Creating a 'shared pathology view' started with constraining the scope of the project to the top 100 chased tests, to ensure that the solution would be worthwhile for everyone, not just the people consulting on the project – the list created has been looked at by many medical specialists now and it has been agreed that it is a fairly universal list of required areas.
Following on from this, the team needed to speak to each lab and find out what names they were using for different things, which was swiftly followed by agreeing on a set of names to be used and ensuring that everyone would be happy with the ones chosen. Whilst speaking to the different labs, it was also discovered that there were some nuances between the ways which data is recorded and so these needed to be ironed out to create a consistent effort.
An interesting request which was made by clinicians was the addition of visual elements to allow users to quickly see if something was starting to go wrong with a patients and needed to be actioned immediately, which could lead to an even more responsive care system.
Some of the key findings of the project, which is due to go live soon, is that too much data can be as bad as not enough – leading to a sense of overwhelm and taking away understanding of how to action the data. It was a large message throughout the project that professionals didn’t want to add to their workload, they wanted something that could enrich what they do and make everything easier.
Thanks to evolving medical research, there are plenty of other aspects which may be included in the future, such as, family history and environmental impact.
When questioned if the project could go further than Greater Manchester, it was great to hear that the system already uses international standards and so is not restricted to the area in which it is used.
The final presentation of the evening came from Matt Edgar, (@Mattedgar), Head of Design at NHS Digital, who presented some of the challenges which the NHS Digital team have when it comes to design and development, and how they overcome these.
One of the greatest principles of the design process for NHS Digital is to empower the user and make them feel like they are in charge – something which I personally found really interesting, as I'd never really thought that you are in charge of your medical care (not in a negative way) but after some mulling it over, you are definitely the lead. Something which I think is quite amazing.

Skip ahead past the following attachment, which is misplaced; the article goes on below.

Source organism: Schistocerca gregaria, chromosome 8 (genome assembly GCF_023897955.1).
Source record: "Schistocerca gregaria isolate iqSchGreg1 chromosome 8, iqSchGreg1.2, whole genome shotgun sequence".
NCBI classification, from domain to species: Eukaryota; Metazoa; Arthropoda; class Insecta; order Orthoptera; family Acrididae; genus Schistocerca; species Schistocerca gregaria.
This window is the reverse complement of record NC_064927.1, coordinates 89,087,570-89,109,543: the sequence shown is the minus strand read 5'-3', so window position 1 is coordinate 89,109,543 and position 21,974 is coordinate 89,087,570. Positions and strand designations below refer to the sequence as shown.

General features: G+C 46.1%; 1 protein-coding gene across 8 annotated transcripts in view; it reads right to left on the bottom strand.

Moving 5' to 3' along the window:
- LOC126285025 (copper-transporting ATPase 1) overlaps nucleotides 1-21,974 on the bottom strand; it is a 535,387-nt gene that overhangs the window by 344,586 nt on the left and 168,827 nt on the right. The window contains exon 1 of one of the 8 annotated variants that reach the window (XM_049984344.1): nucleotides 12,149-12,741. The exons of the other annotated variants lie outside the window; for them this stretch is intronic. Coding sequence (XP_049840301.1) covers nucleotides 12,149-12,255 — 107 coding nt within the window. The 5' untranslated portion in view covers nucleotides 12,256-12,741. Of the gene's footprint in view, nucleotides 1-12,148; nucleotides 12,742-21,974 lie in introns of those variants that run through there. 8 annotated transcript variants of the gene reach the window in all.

Matt added that soon there will be an online version of 111 - now for many, that might not be too exciting, but as someone who has used the service a few times, I can't wait to see the online solution and would also be really interested in hearing the effect it has, both on users but also the NHS. Along with this, NHS Digital are also working on a project to allow people to manage their health care and records, which obviously helps with the empowerment aspect. A few challenges which have arisen from this project surround creating a secure way of user validation for data protection purposes along with thinking of ways to combat digital accessibility and inclusion.
Some of the current activities and services which NHS Digital are working on include:
- Getting help urgently.
- Managing a long term condition.
- Finding apps to manage your health.
- Managing your own care with personal health records.
- Viewing your GP record with NHS.UK.
- Proving identity for digital health services.
- Getting online with free WIFI services in GP surgeries and hospitals.
When designing for the NHS, there are three key factors which need to be considered; clinical needs, practical needs and emotional needs. Most importantly, these cannot be thought about as individual needs, they need to be thought of as a trio. For example; a solution may be safe and effective, but it might not be used – making it impractical.
An important aspect of designing for the NHS is ensuring that it follows the 6 principles of Human Centred Design;
- The design is based upon an explicit understanding of users, tasks and environments.
- Users are involved throughout design and development.
- The design is driven and refined by user-centred evaluation.
- The process is iterative.
- The design addresses the whole user experience.
- The design teams includes multidisciplinary skills and perspectives.
Following these steps helps to make the process as robust as possible, creating something which is built entirely with the users in mind.
All three presentations for the evening were extremely interesting and insightful, leading to a great evening of learning all things Health Tech. Thanks again to the Tech For Good Live team for putting together another great evening!
If you were at the event, or just want to talk more about all things Health Tech, drop us a line at email@example.com or give us a call on 0161 635 0045.